To combat soaring childhood obesity rates, just released guidelines by the American Academy of Pediatrics call for greater prevention efforts, including increased physical activity for children. Although the pediatricians group says that more research needs to be done to prove whether anti-obesity strategies work, a new UCLA study has found one program that dramatically improves children’s fitness.
The program is called Sound Body Sound Mind (SBSM), which is a joint partnership between the Sound Body Sound Mind Foundation and the UCLA Health System. The program donates gym equipment to public schools so that students can exercise and familiarize themselves with fitness techniques that will improve their health and well-being. SBSM has installed more than 100 fitness centers into Los Angeles-area public schools and impacted more than 100,000 students. The program is innovative, but the bottom line is that it works.
California requires students take a FITNESSGRAM assessment, which measures muscular strength, muscular endurance, aerobic capacity, flexibility and body composition. Students must achieve a passing score in five of these six categories. According to the UCLA study, SBSM greatly improved student FITNESSGRAM scores.
At the five inner-city Los Angeles schools in the UCLA study, only 20 percent of the students passed the FITNESSGRAM prior to starting the SBSM program. In fact, students’ pre-SBSM scores were significantly below the California and Los Angeles Unified School District (LAUSD) averages. That all changed after implementation of the SBSM program.
When students were tested after going through the SBSM program, passage rates on the FITNESSGRAM skyrocketed to 61 percent, which was above the averages statewide and for the Los Angeles school district. For example, the passage rate of post-SBSM seventh-grade students was 60 percent, while only 44 percent of LAUSD seventh graders passed. How did SBSM achieve such a turnaround? The UCLA study points to the program’s curriculum.
The SBSM curriculum includes thirty lessons, which promote student mastery of various physical tasks. Workout sessions take place at 4-6 “stations” where different equipment is provided to help a particular physical activity (lower-body strength, core/upper-body strength, coordination, etc.). Student groups rotate from station to station during each P.E. class. Equipment includes balls, cones, free-weights, jumping ropes, exercise mats, agility ladders, and marking tape.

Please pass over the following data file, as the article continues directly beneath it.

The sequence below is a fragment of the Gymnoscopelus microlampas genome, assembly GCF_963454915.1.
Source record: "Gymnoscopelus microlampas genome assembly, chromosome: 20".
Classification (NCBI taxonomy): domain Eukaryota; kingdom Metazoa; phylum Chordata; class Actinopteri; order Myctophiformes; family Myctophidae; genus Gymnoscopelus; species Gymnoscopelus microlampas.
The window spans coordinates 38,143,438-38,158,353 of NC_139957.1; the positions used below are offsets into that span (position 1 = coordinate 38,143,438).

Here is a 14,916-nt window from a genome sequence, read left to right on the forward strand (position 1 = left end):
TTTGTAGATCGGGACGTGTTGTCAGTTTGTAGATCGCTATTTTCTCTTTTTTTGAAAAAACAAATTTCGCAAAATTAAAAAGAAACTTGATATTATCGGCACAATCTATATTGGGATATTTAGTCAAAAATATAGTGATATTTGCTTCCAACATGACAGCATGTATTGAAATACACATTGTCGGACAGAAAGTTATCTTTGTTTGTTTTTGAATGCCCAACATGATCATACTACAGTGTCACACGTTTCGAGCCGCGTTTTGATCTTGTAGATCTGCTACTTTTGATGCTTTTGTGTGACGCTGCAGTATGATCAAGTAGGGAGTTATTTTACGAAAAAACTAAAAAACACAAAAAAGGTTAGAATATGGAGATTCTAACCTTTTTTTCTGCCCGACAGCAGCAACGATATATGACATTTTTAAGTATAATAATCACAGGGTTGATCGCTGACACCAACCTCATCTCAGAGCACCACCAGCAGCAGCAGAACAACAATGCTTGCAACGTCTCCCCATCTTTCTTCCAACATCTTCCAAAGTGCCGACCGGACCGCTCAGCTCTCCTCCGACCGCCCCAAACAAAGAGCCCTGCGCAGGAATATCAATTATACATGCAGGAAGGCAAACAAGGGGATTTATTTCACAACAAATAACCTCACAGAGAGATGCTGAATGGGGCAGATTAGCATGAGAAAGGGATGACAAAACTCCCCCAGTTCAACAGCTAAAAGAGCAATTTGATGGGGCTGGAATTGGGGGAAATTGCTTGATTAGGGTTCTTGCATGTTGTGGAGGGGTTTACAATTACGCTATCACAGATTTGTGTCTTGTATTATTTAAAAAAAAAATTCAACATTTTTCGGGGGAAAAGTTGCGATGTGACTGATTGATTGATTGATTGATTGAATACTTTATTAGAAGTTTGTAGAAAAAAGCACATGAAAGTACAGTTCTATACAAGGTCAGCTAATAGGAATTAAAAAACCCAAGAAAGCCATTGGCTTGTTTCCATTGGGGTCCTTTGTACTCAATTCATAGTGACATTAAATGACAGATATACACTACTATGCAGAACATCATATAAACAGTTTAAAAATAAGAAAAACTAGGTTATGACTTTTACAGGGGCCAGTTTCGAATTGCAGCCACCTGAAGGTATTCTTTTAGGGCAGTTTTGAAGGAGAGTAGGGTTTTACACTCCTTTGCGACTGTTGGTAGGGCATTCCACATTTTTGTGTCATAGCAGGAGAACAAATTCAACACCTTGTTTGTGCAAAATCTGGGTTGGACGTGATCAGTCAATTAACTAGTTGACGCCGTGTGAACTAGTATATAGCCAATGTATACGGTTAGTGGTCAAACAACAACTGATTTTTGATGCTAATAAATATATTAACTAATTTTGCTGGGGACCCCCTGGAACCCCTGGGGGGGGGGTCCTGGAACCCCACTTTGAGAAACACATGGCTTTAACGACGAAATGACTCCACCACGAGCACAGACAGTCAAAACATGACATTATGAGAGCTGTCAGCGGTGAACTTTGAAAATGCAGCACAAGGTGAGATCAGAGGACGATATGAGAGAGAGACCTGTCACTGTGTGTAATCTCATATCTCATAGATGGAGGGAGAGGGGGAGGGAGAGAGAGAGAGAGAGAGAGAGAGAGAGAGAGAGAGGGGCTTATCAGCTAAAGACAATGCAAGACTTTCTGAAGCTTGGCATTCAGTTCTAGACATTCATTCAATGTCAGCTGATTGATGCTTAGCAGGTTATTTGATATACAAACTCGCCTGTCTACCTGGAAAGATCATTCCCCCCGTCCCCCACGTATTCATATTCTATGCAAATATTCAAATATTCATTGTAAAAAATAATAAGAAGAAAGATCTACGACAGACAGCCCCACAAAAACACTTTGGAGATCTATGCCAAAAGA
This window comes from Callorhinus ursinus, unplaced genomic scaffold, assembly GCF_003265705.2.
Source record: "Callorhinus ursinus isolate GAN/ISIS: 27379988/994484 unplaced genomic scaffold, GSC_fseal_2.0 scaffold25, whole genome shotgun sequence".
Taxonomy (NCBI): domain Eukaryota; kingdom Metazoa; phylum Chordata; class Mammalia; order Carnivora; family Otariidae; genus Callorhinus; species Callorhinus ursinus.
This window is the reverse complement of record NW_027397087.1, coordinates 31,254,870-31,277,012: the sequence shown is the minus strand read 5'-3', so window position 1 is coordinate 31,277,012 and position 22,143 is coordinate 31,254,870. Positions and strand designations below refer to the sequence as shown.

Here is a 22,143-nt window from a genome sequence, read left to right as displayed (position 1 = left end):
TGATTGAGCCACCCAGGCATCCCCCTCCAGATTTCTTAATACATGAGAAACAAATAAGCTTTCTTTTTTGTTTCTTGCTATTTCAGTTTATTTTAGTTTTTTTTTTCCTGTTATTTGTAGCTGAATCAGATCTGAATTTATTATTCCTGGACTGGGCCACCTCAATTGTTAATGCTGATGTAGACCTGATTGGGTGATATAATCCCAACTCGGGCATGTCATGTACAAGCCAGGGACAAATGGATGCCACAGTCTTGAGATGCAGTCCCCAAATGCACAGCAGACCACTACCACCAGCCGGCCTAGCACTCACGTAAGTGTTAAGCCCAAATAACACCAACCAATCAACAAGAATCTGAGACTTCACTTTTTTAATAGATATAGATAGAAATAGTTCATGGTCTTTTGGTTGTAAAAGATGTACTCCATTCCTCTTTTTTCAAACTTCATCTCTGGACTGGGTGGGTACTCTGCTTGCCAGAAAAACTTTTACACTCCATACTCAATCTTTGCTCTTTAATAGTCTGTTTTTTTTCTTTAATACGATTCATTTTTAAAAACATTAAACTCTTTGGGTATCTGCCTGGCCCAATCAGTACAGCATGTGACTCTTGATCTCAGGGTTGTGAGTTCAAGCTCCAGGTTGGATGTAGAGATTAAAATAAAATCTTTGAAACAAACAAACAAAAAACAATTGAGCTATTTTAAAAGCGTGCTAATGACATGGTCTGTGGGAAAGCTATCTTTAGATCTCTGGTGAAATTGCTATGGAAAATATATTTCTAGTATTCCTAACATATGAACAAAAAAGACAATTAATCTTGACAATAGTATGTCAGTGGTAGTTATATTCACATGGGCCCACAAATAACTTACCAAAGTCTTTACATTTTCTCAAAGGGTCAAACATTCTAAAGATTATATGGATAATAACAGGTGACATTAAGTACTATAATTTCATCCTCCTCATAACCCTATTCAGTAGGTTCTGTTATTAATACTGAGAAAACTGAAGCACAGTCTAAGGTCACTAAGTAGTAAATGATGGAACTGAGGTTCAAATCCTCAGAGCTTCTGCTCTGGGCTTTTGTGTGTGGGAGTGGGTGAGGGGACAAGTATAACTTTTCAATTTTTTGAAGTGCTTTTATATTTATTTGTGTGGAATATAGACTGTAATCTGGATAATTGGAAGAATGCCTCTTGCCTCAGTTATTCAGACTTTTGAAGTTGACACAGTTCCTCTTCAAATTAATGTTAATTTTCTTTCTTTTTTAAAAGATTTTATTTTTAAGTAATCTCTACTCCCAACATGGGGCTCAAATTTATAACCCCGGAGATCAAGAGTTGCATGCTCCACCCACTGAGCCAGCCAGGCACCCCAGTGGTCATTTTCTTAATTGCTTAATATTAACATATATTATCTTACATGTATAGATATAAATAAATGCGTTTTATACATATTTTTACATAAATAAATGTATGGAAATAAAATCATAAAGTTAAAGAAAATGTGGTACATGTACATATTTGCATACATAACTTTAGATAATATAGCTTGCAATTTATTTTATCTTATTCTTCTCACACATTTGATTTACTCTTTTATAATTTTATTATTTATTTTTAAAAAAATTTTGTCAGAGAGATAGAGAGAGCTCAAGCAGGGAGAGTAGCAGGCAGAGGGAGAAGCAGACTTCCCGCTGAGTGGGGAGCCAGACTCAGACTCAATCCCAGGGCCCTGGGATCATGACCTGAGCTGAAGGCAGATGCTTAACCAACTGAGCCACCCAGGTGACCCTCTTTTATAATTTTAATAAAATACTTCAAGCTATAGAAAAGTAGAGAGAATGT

Teachers interviewed for the UCLA study rated the SBSM curriculum as “highly effective.” Also, more than half of surveyed students concluded that SBSM was either “extremely effective” or “quite effective.” Such changes in behavior and attitudes corroborate previous anecdotal comments by students.
Angel Zazueta is a student who went through the SBSM program at a school not in the study. Admitting that he was overweight and out of shape prior to the program, he found that as he went through SBSM’s curriculum, “Each month I started to get stronger and more motivated.” Further, Angel found: “With this [SBSM] fitness center, it helped me grow mentally because I noticed when I worked out I set goals for myself. By achieving them, it helped a lot to boost my self-esteem. It has motivated me to be a better person each day.”
Angel’s comment underscores the conclusion of the UCLA study that schools must adopt physical education curricula “that target not only the bodies but also the minds of their students, building confidence, self-esteem, as well as physical ability.” “The promising results of this [SBSM] intervention,” notes the study, “imply that it may be a right step towards this direction,” which should give hope to children fighting obesity and the doctors who are trying to help them.
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